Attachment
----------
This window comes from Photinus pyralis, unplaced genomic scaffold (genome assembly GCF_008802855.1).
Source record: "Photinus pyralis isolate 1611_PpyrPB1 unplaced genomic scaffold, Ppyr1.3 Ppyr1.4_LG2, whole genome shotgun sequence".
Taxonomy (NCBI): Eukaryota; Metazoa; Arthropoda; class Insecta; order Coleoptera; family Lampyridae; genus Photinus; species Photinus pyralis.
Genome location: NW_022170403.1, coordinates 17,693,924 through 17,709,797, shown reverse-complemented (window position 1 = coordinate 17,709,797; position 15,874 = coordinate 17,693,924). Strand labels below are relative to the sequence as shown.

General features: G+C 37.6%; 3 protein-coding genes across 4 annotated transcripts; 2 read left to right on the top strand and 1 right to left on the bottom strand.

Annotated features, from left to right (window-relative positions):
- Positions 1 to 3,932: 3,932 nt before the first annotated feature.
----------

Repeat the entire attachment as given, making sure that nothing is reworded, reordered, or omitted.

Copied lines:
This window comes from Photinus pyralis, unplaced genomic scaffold (genome assembly GCF_008802855.1).
Source record: "Photinus pyralis isolate 1611_PpyrPB1 unplaced genomic scaffold, Ppyr1.3 Ppyr1.4_LG2, whole genome shotgun sequence".
Taxonomy (NCBI): Eukaryota; Metazoa; Arthropoda; class Insecta; order Coleoptera; family Lampyridae; genus Photinus; species Photinus pyralis.
Genome location: NW_022170403.1, coordinates 17,693,924 through 17,709,797, shown reverse-complemented (window position 1 = coordinate 17,709,797; position 15,874 = coordinate 17,693,924). Strand labels below are relative to the sequence as shown.

General features: G+C 37.6%; 3 protein-coding genes across 4 annotated transcripts; 2 read left to right on the top strand and 1 right to left on the bottom strand.

Annotated features, from left to right (window-relative positions):
- Positions 1 to 3,932: 3,932 nt before the first annotated feature.